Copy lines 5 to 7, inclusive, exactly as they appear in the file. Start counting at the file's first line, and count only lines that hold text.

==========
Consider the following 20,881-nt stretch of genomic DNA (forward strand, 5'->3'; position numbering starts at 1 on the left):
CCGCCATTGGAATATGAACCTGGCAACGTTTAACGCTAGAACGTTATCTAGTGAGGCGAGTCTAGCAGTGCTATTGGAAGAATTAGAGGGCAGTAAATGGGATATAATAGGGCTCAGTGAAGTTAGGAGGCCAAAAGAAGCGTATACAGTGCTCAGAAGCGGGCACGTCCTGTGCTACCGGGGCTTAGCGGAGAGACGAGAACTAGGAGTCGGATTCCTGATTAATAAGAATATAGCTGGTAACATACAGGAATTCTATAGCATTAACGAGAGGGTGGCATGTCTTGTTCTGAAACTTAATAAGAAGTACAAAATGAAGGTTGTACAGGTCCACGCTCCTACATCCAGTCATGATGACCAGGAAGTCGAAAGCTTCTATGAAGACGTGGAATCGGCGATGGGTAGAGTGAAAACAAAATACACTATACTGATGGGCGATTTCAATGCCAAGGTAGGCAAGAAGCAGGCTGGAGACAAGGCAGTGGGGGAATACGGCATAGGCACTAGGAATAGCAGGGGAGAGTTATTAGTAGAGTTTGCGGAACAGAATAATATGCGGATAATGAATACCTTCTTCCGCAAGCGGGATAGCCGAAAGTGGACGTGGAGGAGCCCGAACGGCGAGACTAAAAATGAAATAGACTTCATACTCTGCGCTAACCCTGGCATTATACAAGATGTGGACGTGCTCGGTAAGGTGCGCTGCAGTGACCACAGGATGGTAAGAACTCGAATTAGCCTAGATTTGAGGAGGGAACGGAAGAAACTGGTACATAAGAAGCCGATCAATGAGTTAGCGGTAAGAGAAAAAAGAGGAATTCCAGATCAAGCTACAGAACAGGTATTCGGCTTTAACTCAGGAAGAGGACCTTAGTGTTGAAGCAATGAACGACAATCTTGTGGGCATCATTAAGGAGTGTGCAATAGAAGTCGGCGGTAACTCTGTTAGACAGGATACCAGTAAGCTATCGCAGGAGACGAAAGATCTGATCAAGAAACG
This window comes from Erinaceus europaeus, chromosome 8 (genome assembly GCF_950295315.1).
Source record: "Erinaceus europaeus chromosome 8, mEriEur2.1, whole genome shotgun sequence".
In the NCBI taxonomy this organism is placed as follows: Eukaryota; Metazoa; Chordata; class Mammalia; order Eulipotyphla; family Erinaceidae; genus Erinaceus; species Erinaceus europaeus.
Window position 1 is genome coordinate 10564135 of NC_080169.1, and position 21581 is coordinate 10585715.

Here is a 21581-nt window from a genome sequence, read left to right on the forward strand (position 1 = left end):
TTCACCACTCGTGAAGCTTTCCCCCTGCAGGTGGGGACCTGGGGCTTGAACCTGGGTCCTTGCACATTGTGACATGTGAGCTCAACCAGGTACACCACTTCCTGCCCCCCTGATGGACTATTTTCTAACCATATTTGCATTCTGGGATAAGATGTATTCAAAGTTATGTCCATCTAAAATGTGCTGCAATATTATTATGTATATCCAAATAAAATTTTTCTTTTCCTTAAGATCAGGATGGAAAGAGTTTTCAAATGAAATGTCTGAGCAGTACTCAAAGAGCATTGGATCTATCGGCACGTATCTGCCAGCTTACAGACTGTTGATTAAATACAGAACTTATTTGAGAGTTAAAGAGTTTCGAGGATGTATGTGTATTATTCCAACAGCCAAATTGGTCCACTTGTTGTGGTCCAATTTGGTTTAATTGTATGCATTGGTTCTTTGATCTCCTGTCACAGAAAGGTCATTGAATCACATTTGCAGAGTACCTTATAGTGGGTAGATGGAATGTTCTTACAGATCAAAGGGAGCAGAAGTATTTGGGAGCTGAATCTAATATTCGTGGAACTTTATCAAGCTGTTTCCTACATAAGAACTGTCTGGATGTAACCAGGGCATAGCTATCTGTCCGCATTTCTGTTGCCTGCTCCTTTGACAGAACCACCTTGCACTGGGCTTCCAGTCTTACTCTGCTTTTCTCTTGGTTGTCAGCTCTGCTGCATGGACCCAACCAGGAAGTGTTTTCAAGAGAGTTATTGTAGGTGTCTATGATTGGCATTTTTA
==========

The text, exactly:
In the NCBI taxonomy this organism is placed as follows: Eukaryota; Metazoa; Chordata; class Mammalia; order Eulipotyphla; family Erinaceidae; genus Erinaceus; species Erinaceus europaeus.
Window position 1 is genome coordinate 10564135 of NC_080169.1, and position 21581 is coordinate 10585715.

Here is a 21581-nt window from a genome sequence, read left to right on the forward strand (position 1 = left end):